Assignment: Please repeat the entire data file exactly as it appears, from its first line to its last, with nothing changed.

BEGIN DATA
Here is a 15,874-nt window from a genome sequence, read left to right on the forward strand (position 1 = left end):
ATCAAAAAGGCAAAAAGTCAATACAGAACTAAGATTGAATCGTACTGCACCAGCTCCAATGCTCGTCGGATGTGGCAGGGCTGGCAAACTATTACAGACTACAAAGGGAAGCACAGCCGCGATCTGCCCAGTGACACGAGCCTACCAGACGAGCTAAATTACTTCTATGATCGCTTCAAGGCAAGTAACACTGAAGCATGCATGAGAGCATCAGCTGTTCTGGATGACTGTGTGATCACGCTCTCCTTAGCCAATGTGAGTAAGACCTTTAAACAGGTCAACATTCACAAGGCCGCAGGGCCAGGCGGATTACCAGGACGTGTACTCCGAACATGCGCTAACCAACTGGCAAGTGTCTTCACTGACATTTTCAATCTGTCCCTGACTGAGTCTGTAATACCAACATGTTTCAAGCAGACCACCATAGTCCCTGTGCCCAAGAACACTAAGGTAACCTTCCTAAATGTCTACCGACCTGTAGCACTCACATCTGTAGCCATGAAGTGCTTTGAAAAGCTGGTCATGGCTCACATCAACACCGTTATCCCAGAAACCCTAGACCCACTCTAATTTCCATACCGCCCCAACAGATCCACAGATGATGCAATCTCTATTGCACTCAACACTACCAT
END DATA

Here is a 15,874-nt window from a genome sequence, read left to right on the forward strand (position 1 = left end):
ATCAAAAAGGCAAAAAGTCAATACAGAACTAAGATTGAATCGTACTGCACCAGCTCCAATGCTCGTCGGATGTGGCAGGGCTGGCAAACTATTACAGACTACAAAGGGAAGCACAGCCGCGATCTGCCCAGTGACACGAGCCTACCAGACGAGCTAAATTACTTCTATGATCGCTTCAAGGCAAGTAACACTGAAGCATGCATGAGAGCATCAGCTGTTCTGGATGACTGTGTGATCACGCTCTCCTTAGCCAATGTGAGTAAGACCTTTAAACAGGTCAACATTCACAAGGCCGCAGGGCCAGGCGGATTACCAGGACGTGTACTCCGAACATGCGCTAACCAACTGGCAAGTGTCTTCACTGACATTTTCAATCTGTCCCTGACTGAGTCTGTAATACCAACATGTTTCAAGCAGACCACCATAGTCCCTGTGCCCAAGAACACTAAGGTAACCTTCCTAAATGTCTACCGACCTGTAGCACTCACATCTGTAGCCATGAAGTGCTTTGAAAAGCTGGTCATGGCTCACATCAACACCGTTATCCCAGAAACCCTAGACCCACTCTAATTTCCATACCGCCCCAACAGATCCACAGATGATGCAATCTCTATTGCACTCAACACTACCAT